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Garden Stone: Creative Ideas, Practical Projects and Inspiration for Purely Decorative Uses

Garden Stone: Creative Ideas, Practical Projects and Inspiration for Purely Decorative Uses

by Barbara Pleasant, Dency Kane (Photographer)

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The Garden Writers Association of America awarded Garden Stone a Garden Globe Award of Achievement for Writing. The Washington Post wrote, "Garden Stone is one of the best idea books on using stones in the landscape that I have seen." And Country Living Gardener said, "While the book is visually stunning . . . diagrams and step-by-step


The Garden Writers Association of America awarded Garden Stone a Garden Globe Award of Achievement for Writing. The Washington Post wrote, "Garden Stone is one of the best idea books on using stones in the landscape that I have seen." And Country Living Gardener said, "While the book is visually stunning . . . diagrams and step-by-step instructions show how gardeners can make their dreams come true."

Garden Stone shows you how to add stone to bring texture, color, serenity, and strength to your garden. Author Barbara Pleasant offers more than 40 enchanting designs--from something as simple as a flagstone path to an elaborate Zen-inspired meditation garden. Each project is packed with practical, down-to-earth installation advice, including clear line drawings and instructional diagrams. A comprehensive resource list helps you easily find the tools and materials you need.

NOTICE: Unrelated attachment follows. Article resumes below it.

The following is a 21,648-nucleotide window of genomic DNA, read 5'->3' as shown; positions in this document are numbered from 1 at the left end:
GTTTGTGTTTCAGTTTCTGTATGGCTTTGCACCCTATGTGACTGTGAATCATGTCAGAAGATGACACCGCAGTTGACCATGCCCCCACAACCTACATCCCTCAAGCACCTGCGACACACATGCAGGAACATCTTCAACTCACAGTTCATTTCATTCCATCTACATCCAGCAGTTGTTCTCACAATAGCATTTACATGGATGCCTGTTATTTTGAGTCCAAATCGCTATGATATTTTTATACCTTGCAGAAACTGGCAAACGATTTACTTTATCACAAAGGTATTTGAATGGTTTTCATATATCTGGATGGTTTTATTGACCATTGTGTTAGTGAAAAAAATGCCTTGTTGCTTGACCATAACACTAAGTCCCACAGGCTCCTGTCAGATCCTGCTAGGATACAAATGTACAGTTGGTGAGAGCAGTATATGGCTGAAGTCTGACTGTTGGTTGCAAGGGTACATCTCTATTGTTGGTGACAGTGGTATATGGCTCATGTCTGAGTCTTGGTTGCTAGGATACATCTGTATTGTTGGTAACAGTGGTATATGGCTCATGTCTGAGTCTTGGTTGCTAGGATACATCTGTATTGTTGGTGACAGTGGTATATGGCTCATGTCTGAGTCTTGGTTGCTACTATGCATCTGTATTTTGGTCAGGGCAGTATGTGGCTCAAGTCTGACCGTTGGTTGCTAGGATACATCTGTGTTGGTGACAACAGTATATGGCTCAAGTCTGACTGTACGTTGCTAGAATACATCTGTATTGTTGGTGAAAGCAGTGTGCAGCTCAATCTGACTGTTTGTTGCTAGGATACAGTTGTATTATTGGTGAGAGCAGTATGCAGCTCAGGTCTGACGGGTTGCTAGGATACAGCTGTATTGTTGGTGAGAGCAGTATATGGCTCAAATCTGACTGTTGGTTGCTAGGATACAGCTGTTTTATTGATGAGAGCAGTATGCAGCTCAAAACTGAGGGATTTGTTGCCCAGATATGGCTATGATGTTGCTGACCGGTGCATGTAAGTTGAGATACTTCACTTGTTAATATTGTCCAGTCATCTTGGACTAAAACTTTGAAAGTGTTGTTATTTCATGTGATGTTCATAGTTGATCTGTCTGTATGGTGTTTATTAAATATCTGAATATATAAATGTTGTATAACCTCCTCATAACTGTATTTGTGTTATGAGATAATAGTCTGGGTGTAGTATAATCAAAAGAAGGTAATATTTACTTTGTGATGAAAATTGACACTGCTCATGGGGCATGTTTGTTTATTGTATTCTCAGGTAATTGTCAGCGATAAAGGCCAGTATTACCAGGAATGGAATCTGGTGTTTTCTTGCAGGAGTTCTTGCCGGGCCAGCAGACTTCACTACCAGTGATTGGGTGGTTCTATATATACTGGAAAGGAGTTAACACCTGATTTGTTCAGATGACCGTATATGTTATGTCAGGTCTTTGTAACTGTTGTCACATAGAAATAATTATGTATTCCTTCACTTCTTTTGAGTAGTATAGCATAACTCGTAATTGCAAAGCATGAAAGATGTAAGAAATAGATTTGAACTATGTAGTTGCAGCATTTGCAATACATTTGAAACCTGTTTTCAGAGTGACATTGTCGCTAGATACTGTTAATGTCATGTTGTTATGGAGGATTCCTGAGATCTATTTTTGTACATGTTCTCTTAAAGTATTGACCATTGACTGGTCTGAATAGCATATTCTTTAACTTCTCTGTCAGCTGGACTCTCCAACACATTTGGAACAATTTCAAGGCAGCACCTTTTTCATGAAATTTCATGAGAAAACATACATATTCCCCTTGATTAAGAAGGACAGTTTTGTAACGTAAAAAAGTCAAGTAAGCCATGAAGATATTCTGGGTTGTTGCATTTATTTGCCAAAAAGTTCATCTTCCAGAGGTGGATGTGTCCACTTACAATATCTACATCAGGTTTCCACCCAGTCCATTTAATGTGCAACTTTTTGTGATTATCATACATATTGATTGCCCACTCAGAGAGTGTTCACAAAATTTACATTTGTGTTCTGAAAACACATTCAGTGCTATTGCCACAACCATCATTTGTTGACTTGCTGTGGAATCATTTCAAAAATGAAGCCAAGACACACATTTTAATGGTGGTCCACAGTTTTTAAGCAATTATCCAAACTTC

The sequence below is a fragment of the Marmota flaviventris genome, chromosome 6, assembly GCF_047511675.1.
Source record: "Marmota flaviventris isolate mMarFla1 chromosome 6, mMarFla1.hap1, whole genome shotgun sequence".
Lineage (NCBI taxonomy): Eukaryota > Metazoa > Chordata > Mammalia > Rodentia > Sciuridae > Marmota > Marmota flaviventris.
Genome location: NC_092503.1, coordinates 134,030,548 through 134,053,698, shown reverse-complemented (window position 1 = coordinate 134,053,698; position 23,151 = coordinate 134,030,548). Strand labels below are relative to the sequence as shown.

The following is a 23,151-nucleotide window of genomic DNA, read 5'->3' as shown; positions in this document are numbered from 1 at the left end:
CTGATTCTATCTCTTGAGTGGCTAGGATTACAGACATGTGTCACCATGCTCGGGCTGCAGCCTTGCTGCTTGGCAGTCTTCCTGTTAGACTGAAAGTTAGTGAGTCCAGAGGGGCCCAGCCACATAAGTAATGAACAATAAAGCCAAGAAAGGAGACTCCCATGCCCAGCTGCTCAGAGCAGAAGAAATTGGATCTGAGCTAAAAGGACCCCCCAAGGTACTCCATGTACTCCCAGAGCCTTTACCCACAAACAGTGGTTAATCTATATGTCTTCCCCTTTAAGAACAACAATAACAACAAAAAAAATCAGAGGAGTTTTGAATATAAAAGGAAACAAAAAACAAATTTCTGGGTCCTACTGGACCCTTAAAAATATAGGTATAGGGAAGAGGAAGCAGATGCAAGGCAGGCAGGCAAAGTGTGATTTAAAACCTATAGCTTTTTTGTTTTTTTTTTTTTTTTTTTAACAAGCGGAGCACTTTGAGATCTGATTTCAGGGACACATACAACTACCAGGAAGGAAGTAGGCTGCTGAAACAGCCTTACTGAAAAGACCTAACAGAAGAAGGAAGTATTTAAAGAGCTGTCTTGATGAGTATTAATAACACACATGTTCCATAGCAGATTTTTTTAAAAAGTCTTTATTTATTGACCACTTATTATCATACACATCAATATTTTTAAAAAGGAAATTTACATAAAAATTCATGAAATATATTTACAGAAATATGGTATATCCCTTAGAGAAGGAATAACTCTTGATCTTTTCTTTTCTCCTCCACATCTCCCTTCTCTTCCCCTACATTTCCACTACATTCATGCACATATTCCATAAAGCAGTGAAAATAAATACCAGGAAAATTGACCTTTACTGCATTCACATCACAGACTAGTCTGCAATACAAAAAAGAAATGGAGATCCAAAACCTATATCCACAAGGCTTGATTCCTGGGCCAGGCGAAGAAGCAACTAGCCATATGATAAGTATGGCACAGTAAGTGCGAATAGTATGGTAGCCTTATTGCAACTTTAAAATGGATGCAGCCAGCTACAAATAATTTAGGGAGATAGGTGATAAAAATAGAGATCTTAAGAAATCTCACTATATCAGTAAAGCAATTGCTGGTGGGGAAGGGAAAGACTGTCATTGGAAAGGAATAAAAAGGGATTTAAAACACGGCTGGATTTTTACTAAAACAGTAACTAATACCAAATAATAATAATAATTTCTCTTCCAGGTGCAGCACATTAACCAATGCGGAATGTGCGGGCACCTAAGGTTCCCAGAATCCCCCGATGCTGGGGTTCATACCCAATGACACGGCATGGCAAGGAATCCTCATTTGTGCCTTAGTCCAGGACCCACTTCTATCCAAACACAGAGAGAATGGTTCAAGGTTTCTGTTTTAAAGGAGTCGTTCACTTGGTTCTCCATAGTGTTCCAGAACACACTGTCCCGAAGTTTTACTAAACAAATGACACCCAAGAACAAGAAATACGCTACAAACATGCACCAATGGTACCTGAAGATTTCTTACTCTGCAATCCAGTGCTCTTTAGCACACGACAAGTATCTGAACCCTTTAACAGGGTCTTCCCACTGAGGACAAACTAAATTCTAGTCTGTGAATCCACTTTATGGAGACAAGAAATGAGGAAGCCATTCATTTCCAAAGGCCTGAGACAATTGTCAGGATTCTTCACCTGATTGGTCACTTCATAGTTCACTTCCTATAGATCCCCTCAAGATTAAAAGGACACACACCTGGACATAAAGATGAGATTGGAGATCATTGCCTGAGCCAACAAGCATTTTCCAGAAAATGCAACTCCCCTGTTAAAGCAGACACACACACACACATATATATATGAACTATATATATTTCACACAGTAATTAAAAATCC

Pleasant helps gardeners decide which type of stone is best for which kind of design. Limestone, for example, is ideal for stacking to make rock walls. Sandstone is easy to cut for steps and adds warm shades of red, yellow, or chocolate brown to the landscape. Blocks of granite can be used as sturdy paving stones.

Pleasant also shows you how to create stone water features, such as fountains and natural-looking ponds and streams. And she provides hundreds of suggestions for plants whose color, texture, and shape will enhance your stone projects.

Editorial Reviews

From the Publisher

“one of the best idea books on using stones in the landscape that I have scene.” — The Washington Post

“Good ideas are quarried in Garden Stone. . . . Excellent photographs make it clear why stone is such a treasure.” — Columbus Dispatch

“This well-illustrated book covers paths and walkways, walls, water gardens, wisdom, and whimsy.” — The Gardener’s Companion of The Old Farmer’s Almanac

“ … a must-read for anyone wanting to add stone to the garden, whether it’s a do-it-yourself project or work-for-hire job.” — Detroit News & Free Press

“the basics of stone masonry are well diagrammed.” — Seattle Post-Intelligencer

“well written and beautifully illustrated throughout.” — Library Journal

“provides all the practical information, instructional drawings and illustrations needed.” — Country Decorating Ideas